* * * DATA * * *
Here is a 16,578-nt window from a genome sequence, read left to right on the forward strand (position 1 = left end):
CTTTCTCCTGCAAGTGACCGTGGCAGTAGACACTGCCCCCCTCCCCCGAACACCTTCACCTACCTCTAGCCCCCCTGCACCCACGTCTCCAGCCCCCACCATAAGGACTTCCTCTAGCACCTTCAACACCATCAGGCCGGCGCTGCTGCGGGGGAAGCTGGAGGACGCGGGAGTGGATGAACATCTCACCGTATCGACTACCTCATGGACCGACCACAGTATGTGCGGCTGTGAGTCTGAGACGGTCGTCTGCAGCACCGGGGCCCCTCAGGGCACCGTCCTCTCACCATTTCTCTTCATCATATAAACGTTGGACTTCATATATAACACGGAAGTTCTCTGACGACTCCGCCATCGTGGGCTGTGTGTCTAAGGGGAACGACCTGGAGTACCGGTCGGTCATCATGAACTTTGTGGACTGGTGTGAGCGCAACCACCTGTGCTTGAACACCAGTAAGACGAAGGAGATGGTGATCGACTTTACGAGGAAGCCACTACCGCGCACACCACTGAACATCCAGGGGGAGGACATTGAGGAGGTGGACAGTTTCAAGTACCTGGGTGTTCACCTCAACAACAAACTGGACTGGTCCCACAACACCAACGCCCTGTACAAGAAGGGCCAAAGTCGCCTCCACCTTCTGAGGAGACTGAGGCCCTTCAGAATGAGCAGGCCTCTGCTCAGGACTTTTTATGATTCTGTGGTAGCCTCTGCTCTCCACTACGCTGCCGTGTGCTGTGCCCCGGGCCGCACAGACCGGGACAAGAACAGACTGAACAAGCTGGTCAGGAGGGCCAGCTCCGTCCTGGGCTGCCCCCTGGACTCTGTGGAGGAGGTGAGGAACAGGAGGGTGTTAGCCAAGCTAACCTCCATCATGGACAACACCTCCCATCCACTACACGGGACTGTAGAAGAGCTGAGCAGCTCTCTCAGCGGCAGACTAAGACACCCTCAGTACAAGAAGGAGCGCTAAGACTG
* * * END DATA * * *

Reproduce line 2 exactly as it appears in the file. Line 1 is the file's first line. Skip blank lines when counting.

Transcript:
CTTTCTCCTGCAAGTGACCGTGGCAGTAGACACTGCCCCCCTCCCCCGAACACCTTCACCTACCTCTAGCCCCCCTGCACCCACGTCTCCAGCCCCCACCATAAGGACTTCCTCTAGCACCTTCAACACCATCAGGCCGGCGCTGCTGCGGGGGAAGCTGGAGGACGCGGGAGTGGATGAACATCTCACCGTATCGACTACCTCATGGACCGACCACAGTATGTGCGGCTGTGAGTCTGAGACGGTCGTCTGCAGCACCGGGGCCCCTCAGGGCACCGTCCTCTCACCATTTCTCTTCATCATATAAACGTTGGACTTCATATATAACACGGAAGTTCTCTGACGACTCCGCCATCGTGGGCTGTGTGTCTAAGGGGAACGACCTGGAGTACCGGTCGGTCATCATGAACTTTGTGGACTGGTGTGAGCGCAACCACCTGTGCTTGAACACCAGTAAGACGAAGGAGATGGTGATCGACTTTACGAGGAAGCCACTACCGCGCACACCACTGAACATCCAGGGGGAGGACATTGAGGAGGTGGACAGTTTCAAGTACCTGGGTGTTCACCTCAACAACAAACTGGACTGGTCCCACAACACCAACGCCCTGTACAAGAAGGGCCAAAGTCGCCTCCACCTTCTGAGGAGACTGAGGCCCTTCAGAATGAGCAGGCCTCTGCTCAGGACTTTTTATGATTCTGTGGTAGCCTCTGCTCTCCACTACGCTGCCGTGTGCTGTGCCCCGGGCCGCACAGACCGGGACAAGAACAGACTGAACAAGCTGGTCAGGAGGGCCAGCTCCGTCCTGGGCTGCCCCCTGGACTCTGTGGAGGAGGTGAGGAACAGGAGGGTGTTAGCCAAGCTAACCTCCATCATGGACAACACCTCCCATCCACTACACGGGACTGTAGAAGAGCTGAGCAGCTCTCTCAGCGGCAGACTAAGACACCCTCAGTACAAGAAGGAGCGCTAAGACTG